Archon, Ouroboros Collapsing: Void Crushes Magnificent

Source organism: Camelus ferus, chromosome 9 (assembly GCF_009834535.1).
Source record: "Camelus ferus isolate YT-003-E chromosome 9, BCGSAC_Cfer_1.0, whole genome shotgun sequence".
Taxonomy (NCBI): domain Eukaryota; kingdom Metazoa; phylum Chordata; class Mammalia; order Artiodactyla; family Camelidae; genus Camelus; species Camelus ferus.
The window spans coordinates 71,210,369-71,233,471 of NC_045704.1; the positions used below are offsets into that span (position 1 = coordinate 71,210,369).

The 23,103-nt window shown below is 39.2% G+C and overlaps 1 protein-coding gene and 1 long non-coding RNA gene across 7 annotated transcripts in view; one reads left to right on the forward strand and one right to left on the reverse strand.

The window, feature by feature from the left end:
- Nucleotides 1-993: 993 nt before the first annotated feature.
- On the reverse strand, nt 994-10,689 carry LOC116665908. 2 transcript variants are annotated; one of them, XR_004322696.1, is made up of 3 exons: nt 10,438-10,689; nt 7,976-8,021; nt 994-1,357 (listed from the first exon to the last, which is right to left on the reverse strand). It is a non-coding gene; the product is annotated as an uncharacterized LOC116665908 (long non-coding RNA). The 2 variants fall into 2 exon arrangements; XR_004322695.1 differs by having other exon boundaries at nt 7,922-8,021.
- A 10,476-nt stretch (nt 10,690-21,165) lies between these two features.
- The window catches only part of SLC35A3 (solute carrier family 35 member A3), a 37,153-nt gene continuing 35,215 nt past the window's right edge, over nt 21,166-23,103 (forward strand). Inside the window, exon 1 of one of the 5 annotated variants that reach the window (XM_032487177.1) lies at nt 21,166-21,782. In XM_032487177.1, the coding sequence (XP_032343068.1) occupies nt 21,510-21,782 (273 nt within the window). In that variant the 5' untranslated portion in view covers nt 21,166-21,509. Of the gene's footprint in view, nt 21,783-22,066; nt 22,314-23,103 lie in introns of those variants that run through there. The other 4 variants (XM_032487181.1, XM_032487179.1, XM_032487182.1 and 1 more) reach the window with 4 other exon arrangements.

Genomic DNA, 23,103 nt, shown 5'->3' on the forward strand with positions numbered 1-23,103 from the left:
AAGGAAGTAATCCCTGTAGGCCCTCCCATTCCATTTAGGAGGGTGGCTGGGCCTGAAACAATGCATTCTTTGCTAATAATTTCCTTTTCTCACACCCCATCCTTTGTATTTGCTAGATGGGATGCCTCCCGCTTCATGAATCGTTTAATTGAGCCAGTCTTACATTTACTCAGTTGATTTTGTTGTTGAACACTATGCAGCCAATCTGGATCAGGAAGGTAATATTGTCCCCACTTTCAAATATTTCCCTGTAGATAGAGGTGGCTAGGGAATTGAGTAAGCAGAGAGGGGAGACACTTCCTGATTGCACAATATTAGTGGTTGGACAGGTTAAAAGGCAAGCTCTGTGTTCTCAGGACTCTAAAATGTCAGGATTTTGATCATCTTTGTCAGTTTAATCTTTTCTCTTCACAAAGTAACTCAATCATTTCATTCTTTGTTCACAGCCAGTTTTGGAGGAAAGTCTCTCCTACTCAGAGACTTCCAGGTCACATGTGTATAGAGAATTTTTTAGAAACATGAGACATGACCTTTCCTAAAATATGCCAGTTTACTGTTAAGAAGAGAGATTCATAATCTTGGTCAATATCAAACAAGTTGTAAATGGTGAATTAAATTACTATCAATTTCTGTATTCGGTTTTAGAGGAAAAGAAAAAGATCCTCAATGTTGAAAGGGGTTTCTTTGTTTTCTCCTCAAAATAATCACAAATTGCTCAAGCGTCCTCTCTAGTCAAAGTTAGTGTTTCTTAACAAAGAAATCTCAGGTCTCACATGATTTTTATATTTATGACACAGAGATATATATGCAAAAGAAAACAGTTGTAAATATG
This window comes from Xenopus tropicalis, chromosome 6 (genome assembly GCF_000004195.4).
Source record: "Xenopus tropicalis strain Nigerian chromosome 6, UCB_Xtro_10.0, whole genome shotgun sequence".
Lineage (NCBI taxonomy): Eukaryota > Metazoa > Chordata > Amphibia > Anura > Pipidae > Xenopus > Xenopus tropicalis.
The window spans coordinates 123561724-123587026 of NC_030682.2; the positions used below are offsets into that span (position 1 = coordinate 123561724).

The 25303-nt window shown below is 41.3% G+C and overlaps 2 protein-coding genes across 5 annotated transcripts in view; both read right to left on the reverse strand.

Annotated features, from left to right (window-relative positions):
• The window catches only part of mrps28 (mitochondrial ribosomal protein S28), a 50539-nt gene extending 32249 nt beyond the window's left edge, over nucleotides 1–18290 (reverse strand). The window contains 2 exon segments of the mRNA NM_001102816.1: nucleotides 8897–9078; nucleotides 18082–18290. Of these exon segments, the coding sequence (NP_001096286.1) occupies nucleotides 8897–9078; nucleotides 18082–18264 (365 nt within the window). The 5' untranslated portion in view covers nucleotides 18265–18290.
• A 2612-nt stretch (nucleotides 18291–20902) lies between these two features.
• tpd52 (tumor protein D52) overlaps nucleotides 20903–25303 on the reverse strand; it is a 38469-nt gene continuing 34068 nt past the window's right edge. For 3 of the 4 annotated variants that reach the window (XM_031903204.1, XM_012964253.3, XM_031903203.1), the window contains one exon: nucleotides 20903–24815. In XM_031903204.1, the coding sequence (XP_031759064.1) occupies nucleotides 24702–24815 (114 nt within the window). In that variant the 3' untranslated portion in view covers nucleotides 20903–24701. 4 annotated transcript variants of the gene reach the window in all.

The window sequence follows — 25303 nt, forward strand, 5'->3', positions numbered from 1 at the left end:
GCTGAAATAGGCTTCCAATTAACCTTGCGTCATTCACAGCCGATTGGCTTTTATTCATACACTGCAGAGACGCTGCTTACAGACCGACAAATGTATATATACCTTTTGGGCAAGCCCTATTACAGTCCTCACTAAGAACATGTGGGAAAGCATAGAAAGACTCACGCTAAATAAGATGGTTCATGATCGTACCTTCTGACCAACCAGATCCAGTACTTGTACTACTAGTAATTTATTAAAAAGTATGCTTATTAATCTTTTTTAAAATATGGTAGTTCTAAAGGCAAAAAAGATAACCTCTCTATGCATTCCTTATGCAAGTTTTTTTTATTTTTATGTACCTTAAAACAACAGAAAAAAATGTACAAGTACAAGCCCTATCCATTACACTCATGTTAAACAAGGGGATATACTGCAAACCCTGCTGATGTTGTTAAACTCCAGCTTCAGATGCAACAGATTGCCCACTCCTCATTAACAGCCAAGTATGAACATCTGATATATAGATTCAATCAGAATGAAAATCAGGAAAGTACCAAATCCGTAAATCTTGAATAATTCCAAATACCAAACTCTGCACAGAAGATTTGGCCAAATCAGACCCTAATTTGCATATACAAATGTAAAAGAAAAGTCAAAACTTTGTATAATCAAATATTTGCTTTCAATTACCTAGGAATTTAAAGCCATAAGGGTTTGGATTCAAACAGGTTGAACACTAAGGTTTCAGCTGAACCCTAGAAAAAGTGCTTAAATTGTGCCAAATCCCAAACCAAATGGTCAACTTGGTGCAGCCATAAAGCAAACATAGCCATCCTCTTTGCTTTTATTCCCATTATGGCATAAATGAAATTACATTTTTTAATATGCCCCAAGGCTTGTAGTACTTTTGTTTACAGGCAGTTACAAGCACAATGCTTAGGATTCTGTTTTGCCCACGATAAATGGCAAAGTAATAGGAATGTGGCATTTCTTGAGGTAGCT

On the inside of the gatefold digi-sleeve that houses Ouroboros Collapsing, the second full-length from NYC-based doom outfit Archon, is inscribed the lines, “Psychic death brings us to our dismay/Inevitable to end this way/Void/Crushes/Magnificent.” These lyrics are the only ones Archon reveals from the album (released on The Path Less Traveled), and I’m comfortable saying they’re fairly emblematic of the band’s irrevocably bleak musical perspective. The five-piece’s doom – doubly vocalized thanks to Rachel Brown and Chris Dialogue – is dark and extreme, touching on death-doom sonically with some of Dialogue’s growls and Brown’s screams and cleaner singing, but not altogether separate either from a post-Electric Wizard stoneralia, given to periods of swirl as in the solo section of “Desert Throne,” the shortest track on Ouroboros Collapsing at a paltry nine minutes. In the interest of full disclosure, I’ve known Archon guitarist/bassist and founder Andrew Jude for the better part of a decade, have contributed to projects in which he’s also been involved and have watched as he’s solidified Archon’s lineup over the last several years (please note that if I didn’t feel comfortable reviewing it, I wouldn’t), the somewhat nebulous incarnation of the band that brought forth the debut LP, The Ruins at Dusk (review here) having now solidified around him, Brown, Dialogue, guitarist Nikhil Kamineni and drummer Rajah Marcelo. It’s worth noting that the last three – and so 60 percent of Archon’s current lineup – can also be found in the band Alkahest, whose post-sludge bears only a passing resemblance in its extremity to the overarching tragic mood Archon present here. All but Kamineni appeared on the last album as well, among others, and while Ouroboros Collapsing having been recorded at multiple studios across Brooklyn may have led to some shifts in sound from one song to the next, each of the 47-minute outing’s four cuts is long enough to set up its own context, beginning with the 15:03 opener “Worthless” setting the tone of viscous chugging guitar and agonizing echoing spaces. It’s the longest track at just over 15 minutes (immediate points), and begins with low humming ambience from which the bass and guitar gradually emerge amid swirling echoes and a classic ‘90s death-doom drum thud from Marcelo, whose adaptability here proves an asset to the band overall. Past the 2:30 mark, the lumbering sway of the central riff and Brown’s multi-layered melodic vocal kick in, sounding something like Grayceon at their darkest and most massive, albeit rougher in the production and sans cello.